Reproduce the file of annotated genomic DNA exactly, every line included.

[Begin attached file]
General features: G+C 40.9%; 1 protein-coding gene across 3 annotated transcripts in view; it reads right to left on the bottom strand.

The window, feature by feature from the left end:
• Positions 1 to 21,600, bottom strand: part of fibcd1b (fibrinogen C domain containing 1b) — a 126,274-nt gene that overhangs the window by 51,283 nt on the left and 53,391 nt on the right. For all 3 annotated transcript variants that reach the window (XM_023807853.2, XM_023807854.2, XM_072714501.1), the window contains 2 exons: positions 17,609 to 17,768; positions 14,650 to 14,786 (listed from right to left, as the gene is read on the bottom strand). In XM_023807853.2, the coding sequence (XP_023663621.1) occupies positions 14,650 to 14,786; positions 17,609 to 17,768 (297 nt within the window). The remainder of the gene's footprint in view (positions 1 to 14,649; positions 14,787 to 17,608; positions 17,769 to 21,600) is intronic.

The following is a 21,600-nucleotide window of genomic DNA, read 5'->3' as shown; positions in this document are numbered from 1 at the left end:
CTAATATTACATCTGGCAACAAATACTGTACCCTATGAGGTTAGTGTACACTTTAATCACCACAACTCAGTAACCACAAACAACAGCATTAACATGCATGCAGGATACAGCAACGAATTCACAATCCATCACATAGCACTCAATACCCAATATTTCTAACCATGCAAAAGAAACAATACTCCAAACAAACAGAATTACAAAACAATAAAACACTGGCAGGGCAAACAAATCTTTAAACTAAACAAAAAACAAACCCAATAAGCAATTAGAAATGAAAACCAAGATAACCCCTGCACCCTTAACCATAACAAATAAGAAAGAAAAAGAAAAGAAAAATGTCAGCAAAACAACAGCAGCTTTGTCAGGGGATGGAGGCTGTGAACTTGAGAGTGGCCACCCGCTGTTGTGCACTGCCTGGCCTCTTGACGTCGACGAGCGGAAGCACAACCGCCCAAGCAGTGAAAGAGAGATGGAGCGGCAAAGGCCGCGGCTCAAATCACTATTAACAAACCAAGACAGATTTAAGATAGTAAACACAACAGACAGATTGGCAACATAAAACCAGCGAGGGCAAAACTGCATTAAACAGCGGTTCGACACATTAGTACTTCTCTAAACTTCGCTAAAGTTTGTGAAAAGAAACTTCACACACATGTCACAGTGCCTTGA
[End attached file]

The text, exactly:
General features: G+C 40.9%; 1 protein-coding gene across 3 annotated transcripts in view; it reads right to left on the bottom strand.

The window, feature by feature from the left end:
• Positions 1 to 21,600, bottom strand: part of fibcd1b (fibrinogen C domain containing 1b) — a 126,274-nt gene that overhangs the window by 51,283 nt on the left and 53,391 nt on the right. For all 3 annotated transcript variants that reach the window (XM_023807853.2, XM_023807854.2, XM_072714501.1), the window contains 2 exons: positions 17,609 to 17,768; positions 14,650 to 14,786 (listed from right to left, as the gene is read on the bottom strand). In XM_023807853.2, the coding sequence (XP_023663621.1) occupies positions 14,650 to 14,786; positions 17,609 to 17,768 (297 nt within the window). The remainder of the gene's footprint in view (positions 1 to 14,649; positions 14,787 to 17,608; positions 17,769 to 21,600) is intronic.

The following is a 21,600-nucleotide window of genomic DNA, read 5'->3' as shown; positions in this document are numbered from 1 at the left end:
CTAATATTACATCTGGCAACAAATACTGTACCCTATGAGGTTAGTGTACACTTTAATCACCACAACTCAGTAACCACAAACAACAGCATTAACATGCATGCAGGATACAGCAACGAATTCACAATCCATCACATAGCACTCAATACCCAATATTTCTAACCATGCAAAAGAAACAATACTCCAAACAAACAGAATTACAAAACAATAAAACACTGGCAGGGCAAACAAATCTTTAAACTAAACAAAAAACAAACCCAATAAGCAATTAGAAATGAAAACCAAGATAACCCCTGCACCCTTAACCATAACAAATAAGAAAGAAAAAGAAAAGAAAAATGTCAGCAAAACAACAGCAGCTTTGTCAGGGGATGGAGGCTGTGAACTTGAGAGTGGCCACCCGCTGTTGTGCACTGCCTGGCCTCTTGACGTCGACGAGCGGAAGCACAACCGCCCAAGCAGTGAAAGAGAGATGGAGCGGCAAAGGCCGCGGCTCAAATCACTATTAACAAACCAAGACAGATTTAAGATAGTAAACACAACAGACAGATTGGCAACATAAAACCAGCGAGGGCAAAACTGCATTAAACAGCGGTTCGACACATTAGTACTTCTCTAAACTTCGCTAAAGTTTGTGAAAAGAAACTTCACACACATGTCACAGTGCCTTGA